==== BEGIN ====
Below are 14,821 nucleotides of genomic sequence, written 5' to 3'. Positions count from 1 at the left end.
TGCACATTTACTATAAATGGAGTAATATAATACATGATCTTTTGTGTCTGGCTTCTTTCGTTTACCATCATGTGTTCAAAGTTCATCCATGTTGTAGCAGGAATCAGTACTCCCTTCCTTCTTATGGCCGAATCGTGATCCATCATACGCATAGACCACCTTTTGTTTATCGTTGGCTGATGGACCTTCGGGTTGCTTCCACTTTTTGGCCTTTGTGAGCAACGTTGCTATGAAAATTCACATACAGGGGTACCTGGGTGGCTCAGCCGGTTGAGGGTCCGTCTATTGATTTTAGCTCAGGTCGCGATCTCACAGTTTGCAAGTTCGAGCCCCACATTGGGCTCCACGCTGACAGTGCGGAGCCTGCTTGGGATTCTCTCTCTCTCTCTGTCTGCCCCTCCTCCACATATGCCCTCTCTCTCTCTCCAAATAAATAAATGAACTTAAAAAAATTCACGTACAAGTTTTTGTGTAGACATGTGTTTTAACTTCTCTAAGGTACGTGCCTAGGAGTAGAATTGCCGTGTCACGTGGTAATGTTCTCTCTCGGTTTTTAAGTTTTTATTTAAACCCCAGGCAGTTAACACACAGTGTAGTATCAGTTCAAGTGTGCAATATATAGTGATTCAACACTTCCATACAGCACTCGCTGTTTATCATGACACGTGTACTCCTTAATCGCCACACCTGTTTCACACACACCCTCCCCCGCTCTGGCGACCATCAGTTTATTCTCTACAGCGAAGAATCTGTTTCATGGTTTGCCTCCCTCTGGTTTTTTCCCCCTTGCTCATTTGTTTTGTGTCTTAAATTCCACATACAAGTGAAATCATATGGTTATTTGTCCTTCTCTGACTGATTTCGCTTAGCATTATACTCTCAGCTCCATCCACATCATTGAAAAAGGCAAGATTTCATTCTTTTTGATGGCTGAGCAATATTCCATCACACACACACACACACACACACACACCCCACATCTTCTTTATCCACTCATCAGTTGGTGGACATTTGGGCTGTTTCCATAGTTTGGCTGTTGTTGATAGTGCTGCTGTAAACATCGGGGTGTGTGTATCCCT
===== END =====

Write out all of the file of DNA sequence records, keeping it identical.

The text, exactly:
Below are 14,821 nucleotides of genomic sequence, written 5' to 3'. Positions count from 1 at the left end.
TGCACATTTACTATAAATGGAGTAATATAATACATGATCTTTTGTGTCTGGCTTCTTTCGTTTACCATCATGTGTTCAAAGTTCATCCATGTTGTAGCAGGAATCAGTACTCCCTTCCTTCTTATGGCCGAATCGTGATCCATCATACGCATAGACCACCTTTTGTTTATCGTTGGCTGATGGACCTTCGGGTTGCTTCCACTTTTTGGCCTTTGTGAGCAACGTTGCTATGAAAATTCACATACAGGGGTACCTGGGTGGCTCAGCCGGTTGAGGGTCCGTCTATTGATTTTAGCTCAGGTCGCGATCTCACAGTTTGCAAGTTCGAGCCCCACATTGGGCTCCACGCTGACAGTGCGGAGCCTGCTTGGGATTCTCTCTCTCTCTCTGTCTGCCCCTCCTCCACATATGCCCTCTCTCTCTCTCCAAATAAATAAATGAACTTAAAAAAATTCACGTACAAGTTTTTGTGTAGACATGTGTTTTAACTTCTCTAAGGTACGTGCCTAGGAGTAGAATTGCCGTGTCACGTGGTAATGTTCTCTCTCGGTTTTTAAGTTTTTATTTAAACCCCAGGCAGTTAACACACAGTGTAGTATCAGTTCAAGTGTGCAATATATAGTGATTCAACACTTCCATACAGCACTCGCTGTTTATCATGACACGTGTACTCCTTAATCGCCACACCTGTTTCACACACACCCTCCCCCGCTCTGGCGACCATCAGTTTATTCTCTACAGCGAAGAATCTGTTTCATGGTTTGCCTCCCTCTGGTTTTTTCCCCCTTGCTCATTTGTTTTGTGTCTTAAATTCCACATACAAGTGAAATCATATGGTTATTTGTCCTTCTCTGACTGATTTCGCTTAGCATTATACTCTCAGCTCCATCCACATCATTGAAAAAGGCAAGATTTCATTCTTTTTGATGGCTGAGCAATATTCCATCACACACACACACACACACACACACACCCCACATCTTCTTTATCCACTCATCAGTTGGTGGACATTTGGGCTGTTTCCATAGTTTGGCTGTTGTTGATAGTGCTGCTGTAAACATCGGGGTGTGTGTATCCCT